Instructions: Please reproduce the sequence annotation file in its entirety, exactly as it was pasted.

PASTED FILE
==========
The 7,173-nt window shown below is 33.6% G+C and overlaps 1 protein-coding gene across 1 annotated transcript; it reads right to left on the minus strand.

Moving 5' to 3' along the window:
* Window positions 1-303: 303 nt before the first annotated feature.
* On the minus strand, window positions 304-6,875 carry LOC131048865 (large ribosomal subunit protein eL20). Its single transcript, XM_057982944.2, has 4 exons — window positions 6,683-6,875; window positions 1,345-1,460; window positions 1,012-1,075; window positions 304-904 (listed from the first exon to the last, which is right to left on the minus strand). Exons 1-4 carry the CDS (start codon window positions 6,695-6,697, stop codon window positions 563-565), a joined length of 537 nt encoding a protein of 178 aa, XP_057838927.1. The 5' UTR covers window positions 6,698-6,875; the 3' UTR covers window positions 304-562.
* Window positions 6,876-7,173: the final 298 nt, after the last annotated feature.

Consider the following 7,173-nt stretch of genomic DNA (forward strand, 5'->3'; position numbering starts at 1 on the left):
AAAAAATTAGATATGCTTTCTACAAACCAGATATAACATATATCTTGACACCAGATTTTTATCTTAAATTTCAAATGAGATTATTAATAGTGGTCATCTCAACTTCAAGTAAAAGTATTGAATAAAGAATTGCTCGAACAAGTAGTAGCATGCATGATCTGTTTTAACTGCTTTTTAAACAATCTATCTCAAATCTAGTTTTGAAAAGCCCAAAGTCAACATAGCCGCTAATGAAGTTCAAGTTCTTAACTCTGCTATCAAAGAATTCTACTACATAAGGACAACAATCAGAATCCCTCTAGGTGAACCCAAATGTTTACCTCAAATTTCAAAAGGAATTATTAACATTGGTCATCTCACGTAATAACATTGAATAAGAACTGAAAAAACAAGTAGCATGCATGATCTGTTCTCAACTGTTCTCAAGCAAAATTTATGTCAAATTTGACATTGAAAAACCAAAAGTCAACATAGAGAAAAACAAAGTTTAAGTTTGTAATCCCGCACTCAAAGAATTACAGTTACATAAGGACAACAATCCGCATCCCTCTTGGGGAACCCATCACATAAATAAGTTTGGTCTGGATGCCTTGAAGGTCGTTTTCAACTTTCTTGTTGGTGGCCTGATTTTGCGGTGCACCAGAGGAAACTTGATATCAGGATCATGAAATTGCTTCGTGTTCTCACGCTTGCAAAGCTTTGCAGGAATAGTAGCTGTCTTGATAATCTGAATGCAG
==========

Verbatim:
The 7,173-nt window shown below is 33.6% G+C and overlaps 1 protein-coding gene across 1 annotated transcript; it reads right to left on the minus strand.

Moving 5' to 3' along the window:
* Window positions 1-303: 303 nt before the first annotated feature.
* On the minus strand, window positions 304-6,875 carry LOC131048865 (large ribosomal subunit protein eL20). Its single transcript, XM_057982944.2, has 4 exons — window positions 6,683-6,875; window positions 1,345-1,460; window positions 1,012-1,075; window positions 304-904 (listed from the first exon to the last, which is right to left on the minus strand). Exons 1-4 carry the CDS (start codon window positions 6,695-6,697, stop codon window positions 563-565), a joined length of 537 nt encoding a protein of 178 aa, XP_057838927.1. The 5' UTR covers window positions 6,698-6,875; the 3' UTR covers window positions 304-562.
* Window positions 6,876-7,173: the final 298 nt, after the last annotated feature.

Consider the following 7,173-nt stretch of genomic DNA (forward strand, 5'->3'; position numbering starts at 1 on the left):
AAAAAATTAGATATGCTTTCTACAAACCAGATATAACATATATCTTGACACCAGATTTTTATCTTAAATTTCAAATGAGATTATTAATAGTGGTCATCTCAACTTCAAGTAAAAGTATTGAATAAAGAATTGCTCGAACAAGTAGTAGCATGCATGATCTGTTTTAACTGCTTTTTAAACAATCTATCTCAAATCTAGTTTTGAAAAGCCCAAAGTCAACATAGCCGCTAATGAAGTTCAAGTTCTTAACTCTGCTATCAAAGAATTCTACTACATAAGGACAACAATCAGAATCCCTCTAGGTGAACCCAAATGTTTACCTCAAATTTCAAAAGGAATTATTAACATTGGTCATCTCACGTAATAACATTGAATAAGAACTGAAAAAACAAGTAGCATGCATGATCTGTTCTCAACTGTTCTCAAGCAAAATTTATGTCAAATTTGACATTGAAAAACCAAAAGTCAACATAGAGAAAAACAAAGTTTAAGTTTGTAATCCCGCACTCAAAGAATTACAGTTACATAAGGACAACAATCCGCATCCCTCTTGGGGAACCCATCACATAAATAAGTTTGGTCTGGATGCCTTGAAGGTCGTTTTCAACTTTCTTGTTGGTGGCCTGATTTTGCGGTGCACCAGAGGAAACTTGATATCAGGATCATGAAATTGCTTCGTGTTCTCACGCTTGCAAAGCTTTGCAGGAATAGTAGCTGTCTTGATAATCTGAATGCAG